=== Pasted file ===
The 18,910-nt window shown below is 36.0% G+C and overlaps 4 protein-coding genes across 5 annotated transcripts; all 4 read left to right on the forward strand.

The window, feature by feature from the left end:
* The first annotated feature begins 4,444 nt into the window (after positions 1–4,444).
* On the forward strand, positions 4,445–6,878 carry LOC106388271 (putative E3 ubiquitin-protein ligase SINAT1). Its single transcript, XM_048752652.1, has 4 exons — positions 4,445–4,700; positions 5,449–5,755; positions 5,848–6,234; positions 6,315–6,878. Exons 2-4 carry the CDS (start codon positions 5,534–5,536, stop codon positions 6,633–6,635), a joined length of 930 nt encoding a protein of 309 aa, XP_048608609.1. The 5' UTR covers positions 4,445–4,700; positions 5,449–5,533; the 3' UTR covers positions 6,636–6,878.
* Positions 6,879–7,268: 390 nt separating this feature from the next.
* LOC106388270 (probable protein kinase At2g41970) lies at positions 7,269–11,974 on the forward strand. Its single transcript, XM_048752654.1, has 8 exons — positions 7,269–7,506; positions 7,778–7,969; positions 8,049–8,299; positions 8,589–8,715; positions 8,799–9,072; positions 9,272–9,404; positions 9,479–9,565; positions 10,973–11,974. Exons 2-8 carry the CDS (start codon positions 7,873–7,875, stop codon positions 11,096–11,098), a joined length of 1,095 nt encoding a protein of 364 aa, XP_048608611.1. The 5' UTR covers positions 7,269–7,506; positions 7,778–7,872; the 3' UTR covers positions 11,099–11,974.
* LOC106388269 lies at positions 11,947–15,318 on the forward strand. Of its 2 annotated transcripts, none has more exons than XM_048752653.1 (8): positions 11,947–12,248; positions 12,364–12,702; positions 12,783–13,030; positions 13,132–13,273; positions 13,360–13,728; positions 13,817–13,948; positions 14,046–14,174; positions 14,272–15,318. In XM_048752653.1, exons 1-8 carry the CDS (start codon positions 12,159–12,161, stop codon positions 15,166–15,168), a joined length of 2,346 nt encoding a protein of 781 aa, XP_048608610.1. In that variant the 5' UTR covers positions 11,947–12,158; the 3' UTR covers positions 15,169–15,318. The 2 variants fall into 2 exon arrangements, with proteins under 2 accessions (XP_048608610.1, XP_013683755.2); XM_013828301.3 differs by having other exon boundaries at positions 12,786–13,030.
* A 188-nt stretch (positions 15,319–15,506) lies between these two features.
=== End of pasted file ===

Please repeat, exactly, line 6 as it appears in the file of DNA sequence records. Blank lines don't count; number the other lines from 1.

* LOC106388270 (probable protein kinase At2g41970) lies at positions 7,269–11,974 on the forward strand. Its single transcript, XM_048752654.1, has 8 exons — positions 7,269–7,506; positions 7,778–7,969; positions 8,049–8,299; positions 8,589–8,715; positions 8,799–9,072; positions 9,272–9,404; positions 9,479–9,565; positions 10,973–11,974. Exons 2-8 carry the CDS (start codon positions 7,873–7,875, stop codon positions 11,096–11,098), a joined length of 1,095 nt encoding a protein of 364 aa, XP_048608611.1. The 5' UTR covers positions 7,269–7,506; positions 7,778–7,872; the 3' UTR covers positions 11,099–11,974.